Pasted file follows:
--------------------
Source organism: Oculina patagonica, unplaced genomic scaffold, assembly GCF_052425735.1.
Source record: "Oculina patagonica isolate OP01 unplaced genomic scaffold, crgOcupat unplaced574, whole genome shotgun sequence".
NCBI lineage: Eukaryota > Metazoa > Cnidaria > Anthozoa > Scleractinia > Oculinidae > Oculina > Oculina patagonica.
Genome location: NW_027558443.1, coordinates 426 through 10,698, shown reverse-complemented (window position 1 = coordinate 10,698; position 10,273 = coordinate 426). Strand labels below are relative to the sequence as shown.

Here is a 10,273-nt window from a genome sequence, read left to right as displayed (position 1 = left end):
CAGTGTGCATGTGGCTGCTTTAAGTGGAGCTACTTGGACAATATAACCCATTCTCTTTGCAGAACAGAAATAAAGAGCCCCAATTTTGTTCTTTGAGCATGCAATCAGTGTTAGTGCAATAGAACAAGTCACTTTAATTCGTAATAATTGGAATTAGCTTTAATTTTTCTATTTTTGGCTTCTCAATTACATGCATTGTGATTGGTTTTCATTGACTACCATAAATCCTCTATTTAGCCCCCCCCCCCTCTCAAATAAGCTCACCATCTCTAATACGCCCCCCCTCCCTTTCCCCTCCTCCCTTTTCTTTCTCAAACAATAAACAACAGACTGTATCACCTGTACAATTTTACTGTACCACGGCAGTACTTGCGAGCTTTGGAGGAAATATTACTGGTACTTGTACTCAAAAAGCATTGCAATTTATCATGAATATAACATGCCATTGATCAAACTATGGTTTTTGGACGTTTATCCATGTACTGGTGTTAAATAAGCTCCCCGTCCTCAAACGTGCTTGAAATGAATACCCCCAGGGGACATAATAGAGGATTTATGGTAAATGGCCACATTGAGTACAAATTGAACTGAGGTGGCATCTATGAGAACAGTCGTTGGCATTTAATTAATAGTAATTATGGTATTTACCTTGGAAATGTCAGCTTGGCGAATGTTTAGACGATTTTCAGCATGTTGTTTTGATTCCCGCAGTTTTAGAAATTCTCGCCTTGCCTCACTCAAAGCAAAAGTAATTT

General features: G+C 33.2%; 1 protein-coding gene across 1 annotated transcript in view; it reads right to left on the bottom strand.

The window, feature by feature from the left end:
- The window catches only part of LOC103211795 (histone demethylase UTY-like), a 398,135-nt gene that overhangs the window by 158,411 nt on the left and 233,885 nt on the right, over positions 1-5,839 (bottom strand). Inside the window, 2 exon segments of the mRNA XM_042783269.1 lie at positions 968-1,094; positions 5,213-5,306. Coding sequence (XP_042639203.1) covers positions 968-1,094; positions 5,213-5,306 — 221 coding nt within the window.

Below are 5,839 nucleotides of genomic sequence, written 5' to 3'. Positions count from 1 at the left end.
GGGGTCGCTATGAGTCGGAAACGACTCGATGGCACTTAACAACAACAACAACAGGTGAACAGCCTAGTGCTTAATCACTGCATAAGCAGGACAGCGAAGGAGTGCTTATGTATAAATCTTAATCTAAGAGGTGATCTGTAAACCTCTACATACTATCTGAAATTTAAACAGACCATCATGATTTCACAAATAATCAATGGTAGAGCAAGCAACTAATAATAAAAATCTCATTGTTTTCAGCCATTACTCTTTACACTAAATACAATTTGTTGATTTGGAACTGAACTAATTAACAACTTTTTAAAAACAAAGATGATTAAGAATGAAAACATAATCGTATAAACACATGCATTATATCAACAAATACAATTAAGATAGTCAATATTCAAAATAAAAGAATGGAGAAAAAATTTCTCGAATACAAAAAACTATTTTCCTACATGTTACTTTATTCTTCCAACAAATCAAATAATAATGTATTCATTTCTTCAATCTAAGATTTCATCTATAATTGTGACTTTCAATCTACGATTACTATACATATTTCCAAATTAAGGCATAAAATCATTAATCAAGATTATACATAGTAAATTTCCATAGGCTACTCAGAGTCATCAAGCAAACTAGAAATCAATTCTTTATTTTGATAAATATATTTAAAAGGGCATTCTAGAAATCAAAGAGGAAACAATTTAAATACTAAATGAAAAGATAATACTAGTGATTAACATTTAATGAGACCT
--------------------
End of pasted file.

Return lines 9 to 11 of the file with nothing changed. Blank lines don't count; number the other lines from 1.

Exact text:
- The window catches only part of LOC103211795 (histone demethylase UTY-like), a 398,135-nt gene that overhangs the window by 158,411 nt on the left and 233,885 nt on the right, over positions 1-5,839 (bottom strand). Inside the window, 2 exon segments of the mRNA XM_042783269.1 lie at positions 968-1,094; positions 5,213-5,306. Coding sequence (XP_042639203.1) covers positions 968-1,094; positions 5,213-5,306 — 221 coding nt within the window.

Below are 5,839 nucleotides of genomic sequence, written 5' to 3'. Positions count from 1 at the left end.
GGGGTCGCTATGAGTCGGAAACGACTCGATGGCACTTAACAACAACAACAACAGGTGAACAGCCTAGTGCTTAATCACTGCATAAGCAGGACAGCGAAGGAGTGCTTATGTATAAATCTTAATCTAAGAGGTGATCTGTAAACCTCTACATACTATCTGAAATTTAAACAGACCATCATGATTTCACAAATAATCAATGGTAGAGCAAGCAACTAATAATAAAAATCTCATTGTTTTCAGCCATTACTCTTTACACTAAATACAATTTGTTGATTTGGAACTGAACTAATTAACAACTTTTTAAAAACAAAGATGATTAAGAATGAAAACATAATCGTATAAACACATGCATTATATCAACAAATACAATTAAGATAGTCAATATTCAAAATAAAAGAATGGAGAAAAAATTTCTCGAATACAAAAAACTATTTTCCTACATGTTACTTTATTCTTCCAACAAATCAAATAATAATGTATTCATTTCTTCAATCTAAGATTTCATCTATAATTGTGACTTTCAATCTACGATTACTATACATATTTCCAAATTAAGGCATAAAATCATTAATCAAGATTATACATAGTAAATTTCCATAGGCTACTCAGAGTCATCAAGCAAACTAGAAATCAATTCTTTATTTTGATAAATATATTTAAAAGGGCATTCTAGAAATCAAAGAGGAAACAATTTAAATACTAAATGAAAAGATAATACTAGTGATTAACATTTAATGAGACCT